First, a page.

Secularism and Diversity: Lessons from Canada

The implications of the Canadian Supreme Court's refusal to accredit the Trinity Western University law program.

So, what can be done to help law school students as they prepare to serve in this vital public sphere? Putting money and organization into nurturing and counseling law students may offer influence beyond what a single law school might provide. The Christian Legal Fellowship of Canada has a student initiative for law students, giving them opportunities to associate with and learn from others in law, providing intellectual undergirding and spiritual affirming as they go through their training.

 

Trinity Western University, a Canadian liberal arts university, planned to open a law school as part of its vision to prepare Christians to serve in public and civic life. It wasn’t long before their plan triggered the ire of provincial law societies.

In the end, this case ended up before the Supreme Court of Canada, which ruled that provincial law societies could refuse to admit TWU law grads from practicing law. Their ruling was based on their objection to the university’s community covenant: It requires students to agree to abstain from “sexual intimacy that violates the sacredness of marriage between a man and woman.”

Why Does This Matter?

Let me share a few reasons I believe this is important for Christians both in Canada and beyond.

First, it shows how a country’s top court can render a verdict in favor of human rights but biased against religious freedom. When the two ideas butted heads, religious freedom was the loser.

Second, it makes short shrift of the model that within a diverse society a plurality of ideas and beliefs can exist together. This is a huge loss. And when Canada, known for its democracy and public fairness, takes this road, we lose an important example of how pluralism functions.

In today’s cultural, religious, and ethnic stew, to respect and get along with each other is as basic a formula as I can imagine. Justices opposing the majority noted,

The state and state actors [and in this case, provincial law societies] – not private institutions like TWU – are constitutionally bound to accommodate difference in order to foster pluralism in public life. . . . Canadians are permitted to hold different sets of values.

Third, it keeps faith from being public. I hear the justices saying something like, “Live out your faith within your churches, institutions, and private communities, but if you try to bring it into civic life, if we don’t see your beliefs as being inclusive with our values, we will prevent your faith from influencing our public spheres.”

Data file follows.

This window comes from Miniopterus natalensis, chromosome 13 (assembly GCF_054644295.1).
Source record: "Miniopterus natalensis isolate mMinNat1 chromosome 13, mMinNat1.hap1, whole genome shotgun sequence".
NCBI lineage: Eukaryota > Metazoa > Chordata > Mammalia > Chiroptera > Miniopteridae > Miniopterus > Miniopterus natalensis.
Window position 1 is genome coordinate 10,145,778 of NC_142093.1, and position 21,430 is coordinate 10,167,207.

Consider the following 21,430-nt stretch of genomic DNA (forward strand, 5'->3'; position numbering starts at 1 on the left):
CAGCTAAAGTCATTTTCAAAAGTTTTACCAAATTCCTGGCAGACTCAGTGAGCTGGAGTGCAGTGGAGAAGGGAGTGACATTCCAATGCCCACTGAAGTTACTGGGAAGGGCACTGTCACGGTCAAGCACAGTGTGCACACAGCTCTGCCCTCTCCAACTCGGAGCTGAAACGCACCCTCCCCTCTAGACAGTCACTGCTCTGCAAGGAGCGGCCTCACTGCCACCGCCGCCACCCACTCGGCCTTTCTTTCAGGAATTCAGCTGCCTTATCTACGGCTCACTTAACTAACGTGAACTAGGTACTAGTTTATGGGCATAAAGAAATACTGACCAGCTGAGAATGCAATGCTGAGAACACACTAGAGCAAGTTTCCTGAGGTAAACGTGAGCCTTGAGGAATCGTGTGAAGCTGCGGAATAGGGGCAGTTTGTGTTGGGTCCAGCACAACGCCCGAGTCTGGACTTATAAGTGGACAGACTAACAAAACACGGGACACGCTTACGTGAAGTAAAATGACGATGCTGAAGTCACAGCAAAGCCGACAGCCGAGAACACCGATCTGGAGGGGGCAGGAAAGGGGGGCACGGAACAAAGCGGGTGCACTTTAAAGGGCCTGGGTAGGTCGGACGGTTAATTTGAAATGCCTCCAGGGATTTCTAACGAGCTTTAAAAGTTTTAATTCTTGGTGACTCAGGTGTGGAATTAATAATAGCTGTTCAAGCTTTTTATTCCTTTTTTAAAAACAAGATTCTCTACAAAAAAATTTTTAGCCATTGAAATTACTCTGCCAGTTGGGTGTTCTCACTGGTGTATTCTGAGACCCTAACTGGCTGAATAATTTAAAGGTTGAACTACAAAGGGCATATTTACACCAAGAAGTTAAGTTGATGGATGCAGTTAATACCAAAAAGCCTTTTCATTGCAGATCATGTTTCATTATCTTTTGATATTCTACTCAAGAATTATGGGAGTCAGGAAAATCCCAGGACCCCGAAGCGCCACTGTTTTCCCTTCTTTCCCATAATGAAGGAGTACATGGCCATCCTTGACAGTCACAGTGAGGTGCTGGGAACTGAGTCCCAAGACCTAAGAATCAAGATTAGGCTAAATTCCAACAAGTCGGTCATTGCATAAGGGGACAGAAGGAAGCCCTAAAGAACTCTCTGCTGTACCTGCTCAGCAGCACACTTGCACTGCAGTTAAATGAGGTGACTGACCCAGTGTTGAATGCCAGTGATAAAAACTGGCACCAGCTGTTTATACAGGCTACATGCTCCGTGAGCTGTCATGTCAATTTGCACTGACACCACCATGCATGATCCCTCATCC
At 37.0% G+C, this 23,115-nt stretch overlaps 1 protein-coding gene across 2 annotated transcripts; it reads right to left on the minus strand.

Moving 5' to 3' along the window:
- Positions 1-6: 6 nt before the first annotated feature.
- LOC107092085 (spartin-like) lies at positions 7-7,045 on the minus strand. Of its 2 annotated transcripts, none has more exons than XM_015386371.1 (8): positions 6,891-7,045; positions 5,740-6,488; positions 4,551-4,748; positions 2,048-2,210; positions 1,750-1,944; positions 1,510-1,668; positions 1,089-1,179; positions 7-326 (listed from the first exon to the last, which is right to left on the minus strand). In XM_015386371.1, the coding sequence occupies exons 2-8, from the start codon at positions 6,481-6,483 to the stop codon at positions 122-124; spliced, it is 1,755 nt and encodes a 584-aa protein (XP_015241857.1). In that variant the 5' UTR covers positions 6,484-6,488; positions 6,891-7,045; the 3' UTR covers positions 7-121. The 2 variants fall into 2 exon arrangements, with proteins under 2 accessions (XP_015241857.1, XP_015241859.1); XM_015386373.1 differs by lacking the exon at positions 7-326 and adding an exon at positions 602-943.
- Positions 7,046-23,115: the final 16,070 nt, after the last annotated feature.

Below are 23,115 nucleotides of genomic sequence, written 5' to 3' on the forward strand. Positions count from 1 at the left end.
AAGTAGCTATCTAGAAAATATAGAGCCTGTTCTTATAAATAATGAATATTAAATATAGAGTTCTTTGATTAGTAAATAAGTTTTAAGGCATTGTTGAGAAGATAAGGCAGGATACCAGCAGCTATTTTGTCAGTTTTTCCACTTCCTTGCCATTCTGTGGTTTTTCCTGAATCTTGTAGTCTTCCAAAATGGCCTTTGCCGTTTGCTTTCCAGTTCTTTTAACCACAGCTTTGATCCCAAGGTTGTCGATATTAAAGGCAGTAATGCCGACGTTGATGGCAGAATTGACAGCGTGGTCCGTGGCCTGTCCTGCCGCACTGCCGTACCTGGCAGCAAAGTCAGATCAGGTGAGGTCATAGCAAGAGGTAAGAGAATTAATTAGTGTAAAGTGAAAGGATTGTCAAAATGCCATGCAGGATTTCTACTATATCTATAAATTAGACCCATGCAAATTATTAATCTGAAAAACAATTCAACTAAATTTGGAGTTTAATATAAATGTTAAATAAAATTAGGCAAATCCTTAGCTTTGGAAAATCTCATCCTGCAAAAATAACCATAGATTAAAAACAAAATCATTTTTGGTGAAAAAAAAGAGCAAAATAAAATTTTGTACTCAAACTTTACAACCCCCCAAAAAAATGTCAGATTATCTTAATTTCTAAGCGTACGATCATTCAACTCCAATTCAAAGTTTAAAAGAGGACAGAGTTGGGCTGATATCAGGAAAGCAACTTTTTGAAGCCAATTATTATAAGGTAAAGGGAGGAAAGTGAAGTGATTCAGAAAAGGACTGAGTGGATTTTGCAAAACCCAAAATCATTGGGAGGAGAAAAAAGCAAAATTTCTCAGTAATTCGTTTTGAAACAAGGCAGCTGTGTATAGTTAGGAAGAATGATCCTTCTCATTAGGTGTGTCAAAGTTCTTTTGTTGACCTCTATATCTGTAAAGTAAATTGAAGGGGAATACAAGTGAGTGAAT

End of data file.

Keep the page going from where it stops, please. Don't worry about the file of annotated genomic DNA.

Fourth, it assumes that Christian standards and beliefs for an institution are not essential to its identity, self-definition, or existence, but a preference.

Fifth, the decision is based on what the justices determined are “values,” neither defined nor included in the Charter: Here they become what the court deems is implied. Two judges, in a rather scathing analysis of the majority opinion, noted that such values are “. . . entirely the product of the idiosyncrasies of the judicial mind that pronounces them to be so.” What is unsettling is that by appealing to “Charter values,” the justices dip into their collective views and draw on what are unmeasurable, indefinable, and elastic, reflecting their own cultural values rather than protecting minorities.

Canadian universities that provide training for other kinds of professional vocations may now be under scrutiny if they don’t also adhere to what the court considers “values.”For those outside of Canada, Paul Marshall, professor of Religious Freedom at Baylor University in Texas, notes that this ruling may present a challenge for Americans who want to practice law in Canada. Grads from socially conservative universities such as Baylor and Brigham Young may run into a headwind if provincial law societies disallow them from practicing law if they too have similar community standard such as TWU’s.

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